NORTH ROYALTON – At the beginning of each new year, the mayor and each city council member takes time to share with The North Royalton Post a few projects, loose ends or items they would like to focus on.

From finding a solution to the vacancies at the Timber Ridge Plaza to continued beautification efforts, here are their individual to-do lists for 2019.

Mayor Bob Stefanik
This year marks the mayor’s final year due to term limitations, but Stefanik said he wants to end on a high note, tying loose ends such as Elek Springs and Timber Ridge Plaza.

“We’re working closely with the Cleveland Metroparks in an effort to forge a partnership with them on the Elek Springs property on state Route 82,” he said. “We’ve been waiting for the right opportunity and partner to utilize this rugged 14-acre site that was considered for a housing development at one time.”

The city purchased the property using an expiring state grant when Stefanik took office in 2008.

As for the Timber Ridge Plaza, Stefanik has been very vocal about his frustrations.

“This never-ending saga continues to be a troublesome situation that we have been trying to address with the property owner for years,” he said. “Once again in late 2018, we met with Carter Properties along with two viable tenants in the hopes of at last brokering an agreement to either fill or redevelop the property.”

He stressed the city will continue to bring Carter Properties prospective tenants but at the end of the day, it’s up to Carter to broker the deal as owners.

The mayor vows he remains committed.

“Just because this is my last year as mayor, rest assured that I will be just as engaged and out in the community as I was back in 2008,” he said.

Council President Larry Antoskiewicz
Antoskiewicz, though not term limited, is seeking the open mayoral seat but said his focus is the role of council president.

“My job will be to keep council focused on the current issues and projects and not on their individual agendas,” he said.

He will continue to work with and support business owners; monitor street and stormwater projects; continue to support residents by supporting the schools and their organizations including baseball and soccer boosters, city service organizations and seniors.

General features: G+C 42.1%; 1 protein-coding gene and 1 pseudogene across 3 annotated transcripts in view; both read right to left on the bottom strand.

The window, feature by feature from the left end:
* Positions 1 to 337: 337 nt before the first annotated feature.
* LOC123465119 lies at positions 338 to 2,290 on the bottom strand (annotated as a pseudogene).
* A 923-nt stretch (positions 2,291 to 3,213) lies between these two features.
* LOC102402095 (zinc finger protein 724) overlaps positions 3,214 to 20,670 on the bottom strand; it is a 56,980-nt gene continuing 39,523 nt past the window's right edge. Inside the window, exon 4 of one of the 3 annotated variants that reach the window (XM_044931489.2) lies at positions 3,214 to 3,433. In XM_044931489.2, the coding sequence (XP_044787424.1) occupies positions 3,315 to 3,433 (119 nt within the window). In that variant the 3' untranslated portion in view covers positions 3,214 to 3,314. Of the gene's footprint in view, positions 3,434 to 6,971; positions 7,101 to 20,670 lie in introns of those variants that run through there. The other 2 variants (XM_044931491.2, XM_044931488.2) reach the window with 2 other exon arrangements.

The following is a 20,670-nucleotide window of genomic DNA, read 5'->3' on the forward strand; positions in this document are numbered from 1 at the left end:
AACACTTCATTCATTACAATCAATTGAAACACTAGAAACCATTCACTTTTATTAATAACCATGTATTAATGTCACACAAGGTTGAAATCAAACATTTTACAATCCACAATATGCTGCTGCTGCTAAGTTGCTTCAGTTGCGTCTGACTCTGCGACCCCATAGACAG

He’s looking forward to the continued beautification of the Route 82 corridor with upgrades at the North Royalton Cemetery that include an archway and rehabilitation of the historical receiving vault, and at the City Green, the installation of a new electrical sign and electrical upgrades throughout the Green.

As chairman of Finance and the North Royalton Planning Commission, he said he is looking forward to the impact that business and residential growth will have on the city.

Ward 1 Councilman John Nickell
Nickell said his aspirations and vision for North Royalton will take on more significance as not only a sixth-term councilman but as a candidate for mayor.

He said the city has done a good job resurfacing roads, but the focus needs to shift from side streets to mains.

With the city growing and traffic congestion worsening, he wants to consider widening key intersections into three lanes for left turns starting with the Ridge and Royalwood intersection followed by Whitney and West 130th, Wallings and State, and Albion and York as part of a 10-year improvement plan.

Nickell wants to give more attention to the City Green and re-imagine what he calls an “underutilized public space” with a revised pavilion plan and more walking paths.

The Timber Ridge Plaza is another focal point, Nickell said.

Sidewalks are at his forefront too, including the area from Route 82 to city hall and the 300-foot section on the east side of Ridge road near the brand-new, heavily-used Metroparks trail.

“We are one of a few communities to have such an amenity, and we need to connect to it and promote it,” Nickell said.

Ward 2 Councilman Gary Petrusky
Continued attention to streets, walking paths, the possible expansion of the North Royalton Family YMCA and beautification, especially at city entry points, are in Petrusky’s sights.

“We have some roads and cul-de-sacs that need attention that were not taken care of in 2018,” he said.

A number of sidewalks need attention too, he added.

“I know that falls on residents but if sewers are around those, it might need to be something the city looks into,” he said. “And it would be nice to put in a loop around Royal Valley.”

The YMCA is doing so well, it is running out of room so he would like to begin expansion talks.

“And maybe build an outdoor track so people can go walk up there,” he said.